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With a growing number of students committing acts of academic dishonesty, both nationally and here at Drexel, stopping the spread of plagiarism, academic misconduct, and outright cheating may sometimes feel as futile as a single person attempting to stand down the rising tide. The University’s Code of Conduct has clear definitions of plagiarism, fabrication, cheating, and academic misconduct. These definitions are mirrored in the Student Handbook (p. 96), but being able to define academic dishonesty is not the same as knowing what to do about it.
Sometimes it’s obvious that students intended to lie, cheat or steal. Sometimes it’s clear that they didn’t intend to do so. Other times it’s all but impossible to tell. For faculty, issuing sanctions that are fair can be a daunting task. In some programs, the department head or another administrator is involved in cases of academic dishonesty. In other programs, it is solely the faculty’s responsibility to determine appropriate sanctions.
Regardless of how academic dishonesty is handled at the college, program, or course level, Stephen Rupprecht, Assistant Dean of Students for Student Conduct and Community Standards (SCCS) has found that University-wide tracking is an essential part of Drexel’s academic integrity (AI) protocol. In the last two years, using two colleges chosen at random, Rupprecht found that 72% of the students who violated the AI policy did so in classes offered by colleges other than their own.
The high percentage of AI violators who commit academic dishonesty in a college other than their own highlights the importance of reporting violations. If each program or even each college handles violations exclusively internally, students could commit multiple AI violations without it ever surfacing that they are repeat offenders. SCCS offers sanction guidelines for AI violations (p. 96), with the severity of the sanction increasing after the first offence. It is intuitive that sanctions should increase in severity, but without the University tracking AI violations, it would be impossible to tell if a student had already violated the policy.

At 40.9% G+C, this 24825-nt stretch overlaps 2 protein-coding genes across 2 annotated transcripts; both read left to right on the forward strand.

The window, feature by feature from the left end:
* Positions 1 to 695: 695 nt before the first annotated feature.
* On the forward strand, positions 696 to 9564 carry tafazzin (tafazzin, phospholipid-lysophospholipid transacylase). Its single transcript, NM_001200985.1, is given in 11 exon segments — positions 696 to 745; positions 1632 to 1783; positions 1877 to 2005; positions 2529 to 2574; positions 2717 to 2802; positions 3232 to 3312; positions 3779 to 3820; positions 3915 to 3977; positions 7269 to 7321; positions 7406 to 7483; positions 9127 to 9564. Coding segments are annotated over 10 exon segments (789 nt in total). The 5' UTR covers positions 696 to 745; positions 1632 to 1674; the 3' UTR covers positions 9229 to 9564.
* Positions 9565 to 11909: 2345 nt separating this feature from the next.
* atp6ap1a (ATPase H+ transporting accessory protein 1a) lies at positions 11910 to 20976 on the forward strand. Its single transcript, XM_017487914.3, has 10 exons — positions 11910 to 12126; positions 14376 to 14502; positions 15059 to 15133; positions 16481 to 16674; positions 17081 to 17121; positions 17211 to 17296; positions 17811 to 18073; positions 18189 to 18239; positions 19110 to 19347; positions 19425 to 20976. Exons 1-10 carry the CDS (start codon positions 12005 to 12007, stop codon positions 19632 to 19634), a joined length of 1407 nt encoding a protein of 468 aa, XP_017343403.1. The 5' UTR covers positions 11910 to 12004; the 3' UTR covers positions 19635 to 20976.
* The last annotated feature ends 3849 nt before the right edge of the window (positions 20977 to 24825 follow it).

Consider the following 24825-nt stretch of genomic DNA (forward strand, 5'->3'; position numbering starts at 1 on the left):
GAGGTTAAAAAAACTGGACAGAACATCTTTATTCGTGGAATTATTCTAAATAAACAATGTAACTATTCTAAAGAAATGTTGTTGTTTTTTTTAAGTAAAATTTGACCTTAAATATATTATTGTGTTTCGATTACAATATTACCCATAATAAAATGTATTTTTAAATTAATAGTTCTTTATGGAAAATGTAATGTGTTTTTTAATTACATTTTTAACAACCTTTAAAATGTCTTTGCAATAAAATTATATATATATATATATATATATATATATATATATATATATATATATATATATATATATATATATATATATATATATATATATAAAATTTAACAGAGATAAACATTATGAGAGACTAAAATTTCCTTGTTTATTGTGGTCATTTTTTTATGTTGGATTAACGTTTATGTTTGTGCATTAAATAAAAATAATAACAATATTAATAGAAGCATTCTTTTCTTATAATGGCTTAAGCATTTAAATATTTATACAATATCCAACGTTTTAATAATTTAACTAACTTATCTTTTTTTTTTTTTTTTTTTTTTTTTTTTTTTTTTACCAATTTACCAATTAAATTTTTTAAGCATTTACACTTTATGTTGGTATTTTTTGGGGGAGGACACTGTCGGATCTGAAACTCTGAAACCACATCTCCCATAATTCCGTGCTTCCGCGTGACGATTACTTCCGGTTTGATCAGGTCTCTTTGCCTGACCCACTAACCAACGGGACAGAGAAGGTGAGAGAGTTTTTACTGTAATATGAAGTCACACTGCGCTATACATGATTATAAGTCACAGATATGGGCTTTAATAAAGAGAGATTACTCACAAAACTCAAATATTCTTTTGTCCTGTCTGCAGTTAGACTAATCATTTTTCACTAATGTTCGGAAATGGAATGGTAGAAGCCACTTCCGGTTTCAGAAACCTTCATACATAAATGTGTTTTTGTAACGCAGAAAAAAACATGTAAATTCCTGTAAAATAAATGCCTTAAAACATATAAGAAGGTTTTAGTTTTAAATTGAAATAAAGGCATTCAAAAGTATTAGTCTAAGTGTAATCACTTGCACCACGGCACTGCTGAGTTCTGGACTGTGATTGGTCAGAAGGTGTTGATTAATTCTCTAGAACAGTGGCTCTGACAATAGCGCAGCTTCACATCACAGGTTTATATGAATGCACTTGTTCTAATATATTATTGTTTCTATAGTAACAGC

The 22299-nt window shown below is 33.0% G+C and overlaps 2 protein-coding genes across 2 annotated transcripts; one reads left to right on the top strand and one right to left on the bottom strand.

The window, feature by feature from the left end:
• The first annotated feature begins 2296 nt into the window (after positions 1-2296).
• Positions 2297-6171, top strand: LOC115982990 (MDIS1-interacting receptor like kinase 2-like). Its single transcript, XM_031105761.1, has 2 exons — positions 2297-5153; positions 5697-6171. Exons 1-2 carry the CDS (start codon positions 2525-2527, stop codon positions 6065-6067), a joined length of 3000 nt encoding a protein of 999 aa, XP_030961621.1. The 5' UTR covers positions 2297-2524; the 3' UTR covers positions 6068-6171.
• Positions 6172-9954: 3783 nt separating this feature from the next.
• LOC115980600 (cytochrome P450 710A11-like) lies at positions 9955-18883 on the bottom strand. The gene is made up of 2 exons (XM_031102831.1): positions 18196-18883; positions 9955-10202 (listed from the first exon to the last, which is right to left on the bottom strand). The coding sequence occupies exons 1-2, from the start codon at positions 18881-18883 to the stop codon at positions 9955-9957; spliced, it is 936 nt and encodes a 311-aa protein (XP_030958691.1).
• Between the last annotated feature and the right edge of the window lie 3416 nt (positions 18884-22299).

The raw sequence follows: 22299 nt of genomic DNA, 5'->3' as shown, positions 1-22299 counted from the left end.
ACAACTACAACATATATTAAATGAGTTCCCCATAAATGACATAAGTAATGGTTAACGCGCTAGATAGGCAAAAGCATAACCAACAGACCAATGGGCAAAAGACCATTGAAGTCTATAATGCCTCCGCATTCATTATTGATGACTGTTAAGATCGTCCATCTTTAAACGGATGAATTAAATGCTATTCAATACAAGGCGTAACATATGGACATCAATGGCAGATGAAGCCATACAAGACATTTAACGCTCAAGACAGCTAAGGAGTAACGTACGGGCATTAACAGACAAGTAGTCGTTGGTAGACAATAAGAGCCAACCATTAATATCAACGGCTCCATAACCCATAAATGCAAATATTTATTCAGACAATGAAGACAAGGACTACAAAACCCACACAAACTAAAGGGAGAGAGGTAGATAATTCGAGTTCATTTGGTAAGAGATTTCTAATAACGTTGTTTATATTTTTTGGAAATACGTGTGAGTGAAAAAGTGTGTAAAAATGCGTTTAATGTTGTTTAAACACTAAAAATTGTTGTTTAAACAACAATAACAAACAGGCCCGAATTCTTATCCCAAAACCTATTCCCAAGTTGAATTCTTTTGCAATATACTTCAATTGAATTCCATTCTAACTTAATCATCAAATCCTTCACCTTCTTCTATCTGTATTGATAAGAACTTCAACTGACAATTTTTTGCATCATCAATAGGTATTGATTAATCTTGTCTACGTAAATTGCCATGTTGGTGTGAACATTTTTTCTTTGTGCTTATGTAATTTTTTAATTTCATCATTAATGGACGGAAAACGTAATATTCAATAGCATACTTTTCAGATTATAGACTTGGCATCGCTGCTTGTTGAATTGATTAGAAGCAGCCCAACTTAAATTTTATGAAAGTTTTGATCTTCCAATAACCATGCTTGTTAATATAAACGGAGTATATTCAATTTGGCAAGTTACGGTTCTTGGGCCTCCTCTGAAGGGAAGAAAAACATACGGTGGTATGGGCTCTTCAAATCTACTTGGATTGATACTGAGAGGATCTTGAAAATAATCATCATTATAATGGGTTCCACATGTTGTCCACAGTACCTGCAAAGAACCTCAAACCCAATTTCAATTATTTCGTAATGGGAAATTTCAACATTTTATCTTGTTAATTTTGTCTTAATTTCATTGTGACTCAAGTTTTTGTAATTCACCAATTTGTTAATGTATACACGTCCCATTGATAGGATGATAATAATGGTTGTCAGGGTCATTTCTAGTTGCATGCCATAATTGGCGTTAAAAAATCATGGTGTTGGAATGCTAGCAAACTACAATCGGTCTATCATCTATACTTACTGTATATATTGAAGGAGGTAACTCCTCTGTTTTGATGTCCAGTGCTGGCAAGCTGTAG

Knowing the importance of tracking, in the 2011-2012 academic year, SCCS made it easier to report AI violations. Faculty can submit the details of an AI violation u sing a simple online form created for SCCS by the College of Computing and Informatics. The goal of tracking is two-fold. Tracking allows faculty and program administrators to issue appropriate sanctions and it also gives them the opportunity to educate students. Rupprecht explains, “Our shared goal is to educate our students and provide for them every learning experience possible. When violations are reported, both the student and the student’s college are notified, which allows for follow-up from the college and its academic advising team.”
After the online form was created, reports of AI violations more than doubled. In an analysis of data from the three years preceding the form’s creation, SCCS found that the largest population of reported violations were committed by seniors, followed by graduate students. SCCS does not know whether it is simply that seniors and graduate students were more often reported to their office or if students at the senior and graduate level were truly the most common offenders of the AI policy. SCCS is currently conducting an analysis that includes the last two years of data. Their findings will be published in a future edition of the Quality Improvement Quarterly.